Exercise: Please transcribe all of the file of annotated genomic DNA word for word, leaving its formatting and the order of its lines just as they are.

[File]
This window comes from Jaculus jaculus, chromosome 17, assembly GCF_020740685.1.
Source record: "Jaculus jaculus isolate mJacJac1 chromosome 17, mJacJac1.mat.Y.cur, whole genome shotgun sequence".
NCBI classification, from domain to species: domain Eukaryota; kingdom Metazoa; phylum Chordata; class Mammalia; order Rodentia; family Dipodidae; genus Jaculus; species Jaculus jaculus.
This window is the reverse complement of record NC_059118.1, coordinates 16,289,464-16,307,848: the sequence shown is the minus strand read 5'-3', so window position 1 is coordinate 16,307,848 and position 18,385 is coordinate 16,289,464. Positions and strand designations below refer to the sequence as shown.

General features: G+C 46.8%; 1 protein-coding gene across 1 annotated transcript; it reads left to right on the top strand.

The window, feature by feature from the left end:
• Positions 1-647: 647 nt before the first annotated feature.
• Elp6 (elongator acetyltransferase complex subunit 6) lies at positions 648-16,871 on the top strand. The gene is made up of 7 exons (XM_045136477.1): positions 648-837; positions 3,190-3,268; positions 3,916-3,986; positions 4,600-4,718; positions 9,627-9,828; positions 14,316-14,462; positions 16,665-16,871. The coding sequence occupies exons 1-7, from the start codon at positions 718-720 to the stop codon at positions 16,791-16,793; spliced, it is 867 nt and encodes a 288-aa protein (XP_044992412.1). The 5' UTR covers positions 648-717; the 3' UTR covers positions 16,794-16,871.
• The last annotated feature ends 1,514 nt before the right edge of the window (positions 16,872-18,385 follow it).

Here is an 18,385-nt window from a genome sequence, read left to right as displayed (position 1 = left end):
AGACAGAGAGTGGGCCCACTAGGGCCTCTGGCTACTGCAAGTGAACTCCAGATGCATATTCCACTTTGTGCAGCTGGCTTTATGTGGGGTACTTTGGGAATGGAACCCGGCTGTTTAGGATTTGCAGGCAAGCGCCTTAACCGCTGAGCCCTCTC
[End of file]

This window comes from Jaculus jaculus, chromosome 17, assembly GCF_020740685.1.
Source record: "Jaculus jaculus isolate mJacJac1 chromosome 17, mJacJac1.mat.Y.cur, whole genome shotgun sequence".
NCBI classification, from domain to species: domain Eukaryota; kingdom Metazoa; phylum Chordata; class Mammalia; order Rodentia; family Dipodidae; genus Jaculus; species Jaculus jaculus.
This window is the reverse complement of record NC_059118.1, coordinates 16,289,464-16,307,848: the sequence shown is the minus strand read 5'-3', so window position 1 is coordinate 16,307,848 and position 18,385 is coordinate 16,289,464. Positions and strand designations below refer to the sequence as shown.

General features: G+C 46.8%; 1 protein-coding gene across 1 annotated transcript; it reads left to right on the top strand.

The window, feature by feature from the left end:
• Positions 1-647: 647 nt before the first annotated feature.
• Elp6 (elongator acetyltransferase complex subunit 6) lies at positions 648-16,871 on the top strand. The gene is made up of 7 exons (XM_045136477.1): positions 648-837; positions 3,190-3,268; positions 3,916-3,986; positions 4,600-4,718; positions 9,627-9,828; positions 14,316-14,462; positions 16,665-16,871. The coding sequence occupies exons 1-7, from the start codon at positions 718-720 to the stop codon at positions 16,791-16,793; spliced, it is 867 nt and encodes a 288-aa protein (XP_044992412.1). The 5' UTR covers positions 648-717; the 3' UTR covers positions 16,794-16,871.
• The last annotated feature ends 1,514 nt before the right edge of the window (positions 16,872-18,385 follow it).

Here is an 18,385-nt window from a genome sequence, read left to right as displayed (position 1 = left end):
AGACAGAGAGTGGGCCCACTAGGGCCTCTGGCTACTGCAAGTGAACTCCAGATGCATATTCCACTTTGTGCAGCTGGCTTTATGTGGGGTACTTTGGGAATGGAACCCGGCTGTTTAGGATTTGCAGGCAAGCGCCTTAACCGCTGAGCCCTCTC